What will it take for people to accept digitalization and its benefits?

By Steve Hartman
  • Small, incremental changes go far
  • Extend currently used technology to the next level
  • Practice makes perfect – let small successes lead the way to bigger adoption

What do reluctance in boarding a pilotless plane or riding in a driverless vehicle and the digital twin have in common? From the everyday individual to engineers, people are often hesitant to accept and adopt new technology in their personal lives or at work. In organizations, this reluctance can be seen in the rate of adoption of a comprehensive digital twin. Because we are seemingly wired to resist change, how do we increase the cultural acceptance of technology like digital twin?

A digital twin is a virtual representation of a product, process or plant. It allows companies to test, simulate, verify and optimize virtually — all before building them physically. When used throughout the product lifecycle, the digital twin has proven to reduce engineers’ reliance on physical prototypes and to help cut costs and time.

Even with all these technological advancements and virtual prototype capabilities, there are still factors preventing the comprehensive digital twin from replacing physical prototypes entirely. One of the issues is the slow growth of cultural acceptance of digitalization within an organization.

Simply put, companies, engineers and the public don’t have full faith in technologies to accept the digital world’s reliability over the physical world.

In an organization, this may be due to a company’s inability to shake its legacy systems or they don’t see the long-term benefit versus the short-term investment. Other times it’s an individual’s reluctance: if there is the fear of AI systems piloting passenger aircraft or driving in an autonomous vehicle across a busy freeway, then there may also be resistance to relying on digitalization at work.

How do you build technological acceptance?

Female Engineer uses Computer to Analyse Satellite, Calculate Orbital Trajectory Tracking.

The innovation adoption curve explains how people accept change and illustrates who gains confidence in the benefits of technological change. The curve goes from the early adopters, the first groups to accept and use new technology, to the laggards who are among the last, or who may totally refuse new technology.

We must remember that in the U.S. alone, there are approximately 25 million people who have a fear of flying in commercial aircraft. How many more currently resist designing vehicles in the digital realm, or traveling in autonomous vehicles?

Therefore, while an increasing number of people and companies accept digitalization in some form, it will take proof of its capabilities before public confidence in autonomous vehicles and aircraft designed in a digital environment is achieved. It likely won’t be until the early majority and the beginnings of the late majority (the middle two-thirds in the innovation adoption curve) are comfortable in stepping into AI-driven transportation before we reach cultural acceptance.

How can you prove digitalization is reliable?

According to Chad Jackson of Lifecycle Insights, companies don’t have to embrace all digitalization initiatives at once. Small, incremental changes can wear down the hesitancy toward new technology.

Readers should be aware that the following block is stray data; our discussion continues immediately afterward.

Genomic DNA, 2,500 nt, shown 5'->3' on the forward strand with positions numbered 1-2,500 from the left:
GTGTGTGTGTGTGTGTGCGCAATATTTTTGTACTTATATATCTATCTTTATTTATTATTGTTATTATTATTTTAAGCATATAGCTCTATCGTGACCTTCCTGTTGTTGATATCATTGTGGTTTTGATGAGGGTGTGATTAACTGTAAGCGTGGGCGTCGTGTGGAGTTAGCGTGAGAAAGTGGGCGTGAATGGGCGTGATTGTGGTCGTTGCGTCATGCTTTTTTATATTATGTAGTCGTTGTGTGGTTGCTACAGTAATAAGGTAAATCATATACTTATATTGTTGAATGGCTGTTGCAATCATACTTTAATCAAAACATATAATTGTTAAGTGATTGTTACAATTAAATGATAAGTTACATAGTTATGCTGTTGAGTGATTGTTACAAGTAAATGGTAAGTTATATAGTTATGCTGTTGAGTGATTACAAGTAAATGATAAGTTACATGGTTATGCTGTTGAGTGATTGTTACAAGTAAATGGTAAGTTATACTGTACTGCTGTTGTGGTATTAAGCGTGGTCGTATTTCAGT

It’s similar to acceptance of autonomous features in modern vehicles. Most people won’t put their trust into an autonomous vehicle but they are comfortable with new driver assist features such as autonomous parking features and adaptive cruise control. These features help make people aware of and feel secure in technological advances.

Increasing confidence in the comprehensive digital twin’s ability to replace physical prototypes would involve engineers, program leaders, and regulatory agencies working with the technology and building up to a comfort level in which  a digital twin becomes the prototype.

Many of today’s engineers already build a digital twin to model what they expect from physical hardware then they build and test a physical prototype consisting of the modeled hardware. They collect the data from their tests to validate their digital twin. However, this process verifies the physical piece, not the digital twin.

When companies see the truth in the digital twin first, and replace physical prototypes, the need for validation testing with physical hardware altogether will become redundant.

And just like these teams will see the advantages and unlimited potential of digitalization, the cultural shift will turn toward acceptance.

Siemens Xcelerator software for industry: A digitalization approach

Siemens Xcelerator software for industry wheel graphic

Siemens Xcelerator software for industry, a portfolio of best-in-class software and services, provides unprecedented opportunities for companies to innovate. It offers the flexibility to scale as needed and provides users with integrated software to collaborate more effectively.

The comprehensive digital twin is at the heart of Siemens Xcelerator. By combining the real and digital worlds, engineers and innovators can continually validate and optimize their products and processes with real-time data from physical operations and enable the modeling and validation of increasingly complex systems before they are built.

Learn more about the comprehensive digital twin.

Parts of this blog were taken from Reducing the need for physical prototypes with the digital twin in A&D.

Leave a Reply

This article first appeared on the Siemens Digital Industries Software blog at